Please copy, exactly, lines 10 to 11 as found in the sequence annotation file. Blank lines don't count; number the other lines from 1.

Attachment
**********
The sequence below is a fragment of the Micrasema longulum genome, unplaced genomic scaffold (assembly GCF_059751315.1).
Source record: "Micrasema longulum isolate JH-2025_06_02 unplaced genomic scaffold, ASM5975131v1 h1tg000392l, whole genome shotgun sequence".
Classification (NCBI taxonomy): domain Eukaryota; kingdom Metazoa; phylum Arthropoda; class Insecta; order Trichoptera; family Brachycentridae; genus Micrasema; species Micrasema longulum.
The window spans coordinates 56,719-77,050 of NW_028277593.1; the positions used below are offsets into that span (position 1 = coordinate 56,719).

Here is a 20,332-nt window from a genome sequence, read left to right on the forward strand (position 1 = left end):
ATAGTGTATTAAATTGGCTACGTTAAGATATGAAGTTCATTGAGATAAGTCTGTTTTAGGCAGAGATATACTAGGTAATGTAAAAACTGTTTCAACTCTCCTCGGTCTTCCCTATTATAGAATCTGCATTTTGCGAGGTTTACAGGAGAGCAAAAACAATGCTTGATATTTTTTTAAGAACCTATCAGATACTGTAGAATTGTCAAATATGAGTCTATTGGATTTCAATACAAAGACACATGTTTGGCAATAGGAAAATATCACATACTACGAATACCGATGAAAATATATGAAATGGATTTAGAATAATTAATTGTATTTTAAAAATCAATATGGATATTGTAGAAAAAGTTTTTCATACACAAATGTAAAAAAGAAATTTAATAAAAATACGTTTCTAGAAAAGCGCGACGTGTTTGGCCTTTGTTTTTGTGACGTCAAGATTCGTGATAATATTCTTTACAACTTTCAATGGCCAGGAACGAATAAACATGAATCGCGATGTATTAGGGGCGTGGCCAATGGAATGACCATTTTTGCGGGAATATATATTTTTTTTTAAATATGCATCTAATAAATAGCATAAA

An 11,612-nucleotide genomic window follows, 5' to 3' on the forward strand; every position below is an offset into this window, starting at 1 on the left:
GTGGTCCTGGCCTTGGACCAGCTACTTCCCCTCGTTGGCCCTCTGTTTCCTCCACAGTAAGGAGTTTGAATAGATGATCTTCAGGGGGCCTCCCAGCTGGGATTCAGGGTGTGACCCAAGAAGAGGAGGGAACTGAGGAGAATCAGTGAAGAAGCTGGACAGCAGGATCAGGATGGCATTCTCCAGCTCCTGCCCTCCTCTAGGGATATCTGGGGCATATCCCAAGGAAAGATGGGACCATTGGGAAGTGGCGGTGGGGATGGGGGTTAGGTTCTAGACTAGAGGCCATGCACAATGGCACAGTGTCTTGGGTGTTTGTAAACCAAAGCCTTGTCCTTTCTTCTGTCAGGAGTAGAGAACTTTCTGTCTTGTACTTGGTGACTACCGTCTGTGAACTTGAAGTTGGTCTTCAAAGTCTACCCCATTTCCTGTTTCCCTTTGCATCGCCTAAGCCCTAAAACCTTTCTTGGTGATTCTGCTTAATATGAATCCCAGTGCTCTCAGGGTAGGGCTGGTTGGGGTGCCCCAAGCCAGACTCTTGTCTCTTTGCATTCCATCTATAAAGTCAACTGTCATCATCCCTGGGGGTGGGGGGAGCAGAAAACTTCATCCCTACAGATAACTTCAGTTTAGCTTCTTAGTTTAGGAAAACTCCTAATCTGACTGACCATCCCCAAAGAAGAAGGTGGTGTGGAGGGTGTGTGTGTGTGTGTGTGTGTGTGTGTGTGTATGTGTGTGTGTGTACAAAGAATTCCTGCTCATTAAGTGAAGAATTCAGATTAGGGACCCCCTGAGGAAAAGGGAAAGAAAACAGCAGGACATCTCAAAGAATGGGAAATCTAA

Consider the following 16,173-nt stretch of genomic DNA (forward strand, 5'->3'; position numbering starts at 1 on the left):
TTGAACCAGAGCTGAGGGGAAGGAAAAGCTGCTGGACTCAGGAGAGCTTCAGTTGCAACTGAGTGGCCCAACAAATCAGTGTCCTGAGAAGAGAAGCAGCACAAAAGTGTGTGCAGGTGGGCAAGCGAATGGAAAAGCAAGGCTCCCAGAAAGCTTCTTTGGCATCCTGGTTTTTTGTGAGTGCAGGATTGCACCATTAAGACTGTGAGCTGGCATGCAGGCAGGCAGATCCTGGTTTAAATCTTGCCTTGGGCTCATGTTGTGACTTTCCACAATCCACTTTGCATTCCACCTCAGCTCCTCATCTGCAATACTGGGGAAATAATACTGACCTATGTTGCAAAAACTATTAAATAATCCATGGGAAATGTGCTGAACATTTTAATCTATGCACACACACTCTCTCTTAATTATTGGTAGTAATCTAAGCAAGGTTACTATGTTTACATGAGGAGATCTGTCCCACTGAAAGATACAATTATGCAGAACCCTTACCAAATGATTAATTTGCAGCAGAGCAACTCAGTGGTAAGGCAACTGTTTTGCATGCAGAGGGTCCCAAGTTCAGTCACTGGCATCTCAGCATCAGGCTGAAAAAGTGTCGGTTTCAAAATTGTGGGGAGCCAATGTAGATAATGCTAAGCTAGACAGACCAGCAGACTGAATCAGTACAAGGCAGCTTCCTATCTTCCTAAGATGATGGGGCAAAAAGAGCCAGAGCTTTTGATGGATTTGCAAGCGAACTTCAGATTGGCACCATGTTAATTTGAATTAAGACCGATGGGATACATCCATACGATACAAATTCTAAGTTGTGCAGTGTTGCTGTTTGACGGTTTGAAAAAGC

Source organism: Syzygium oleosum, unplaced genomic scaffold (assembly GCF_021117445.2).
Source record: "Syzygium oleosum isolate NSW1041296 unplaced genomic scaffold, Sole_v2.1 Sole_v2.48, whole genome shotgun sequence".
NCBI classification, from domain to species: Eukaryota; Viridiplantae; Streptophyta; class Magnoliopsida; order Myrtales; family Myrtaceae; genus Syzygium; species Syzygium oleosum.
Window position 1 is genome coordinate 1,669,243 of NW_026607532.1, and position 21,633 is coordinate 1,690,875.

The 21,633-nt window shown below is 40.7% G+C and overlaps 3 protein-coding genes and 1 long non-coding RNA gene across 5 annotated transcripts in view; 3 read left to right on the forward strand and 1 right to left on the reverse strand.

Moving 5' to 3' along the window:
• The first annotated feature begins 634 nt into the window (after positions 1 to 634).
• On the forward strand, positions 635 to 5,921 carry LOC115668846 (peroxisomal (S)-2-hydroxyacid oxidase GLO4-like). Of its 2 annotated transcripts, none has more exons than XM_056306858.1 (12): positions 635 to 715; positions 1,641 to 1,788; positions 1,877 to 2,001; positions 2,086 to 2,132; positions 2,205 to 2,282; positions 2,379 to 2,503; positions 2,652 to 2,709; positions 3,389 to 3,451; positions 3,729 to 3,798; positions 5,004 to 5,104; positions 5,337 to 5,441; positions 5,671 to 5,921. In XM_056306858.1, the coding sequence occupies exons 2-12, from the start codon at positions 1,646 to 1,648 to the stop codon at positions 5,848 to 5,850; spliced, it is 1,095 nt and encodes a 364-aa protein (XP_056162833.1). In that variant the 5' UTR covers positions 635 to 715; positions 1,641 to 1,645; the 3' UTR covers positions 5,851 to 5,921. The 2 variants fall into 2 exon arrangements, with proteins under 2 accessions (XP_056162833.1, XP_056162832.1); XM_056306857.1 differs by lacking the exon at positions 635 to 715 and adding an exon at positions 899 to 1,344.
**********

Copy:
TTGAACCAGAGCTGAGGGGAAGGAAAAGCTGCTGGACTCAGGAGAGCTTCAGTTGCAACTGAGTGGCCCAACAAATCAGTGTCCTGAGAAGAGAAGCAGCACAAAAGTGTGTGCAGGTGGGCAAGCGAATGGAAAAGCAAGGCTCCCAGAAAGCTTCTTTGGCATCCTGGTTTTTTGTGAGTGCAGGATTGCACCATTAAGACTGTGAGCTGGCATGCAGGCAGGCAGATCCTGGTTTAAATCTTGCCTTGGGCTCATGTTGTGACTTTCCACAATCCACTTTGCATTCCACCTCAGCTCCTCATCTGCAATACTGGGGAAATAATACTGACCTATGTTGCAAAAACTATTAAATAATCCATGGGAAATGTGCTGAACATTTTAATCTATGCACACACACTCTCTCTTAATTATTGGTAGTAATCTAAGCAAGGTTACTATGTTTACATGAGGAGATCTGTCCCACTGAAAGATACAATTATGCAGAACCCTTACCAAATGATTAATTTGCAGCAGAGCAACTCAGTGGTAAGGCAACTGTTTTGCATGCAGAGGGTCCCAAGTTCAGTCACTGGCATCTCAGCATCAGGCTGAAAAAGTGTCGGTTTCAAAATTGTGGGGAGCCAATGTAGATAATGCTAAGCTAGACAGACCAGCAGACTGAATCAGTACAAGGCAGCTTCCTATCTTCCTAAGATGATGGGGCAAAAAGAGCCAGAGCTTTTGATGGATTTGCAAGCGAACTTCAGATTGGCACCATGTTAATTTGAATTAAGACCGATGGGATACATCCATACGATACAAATTCTAAGTTGTGCAGTGTTGCTGTTTGACGGTTTGAAAAAGC

Source organism: Syzygium oleosum, unplaced genomic scaffold (assembly GCF_021117445.2).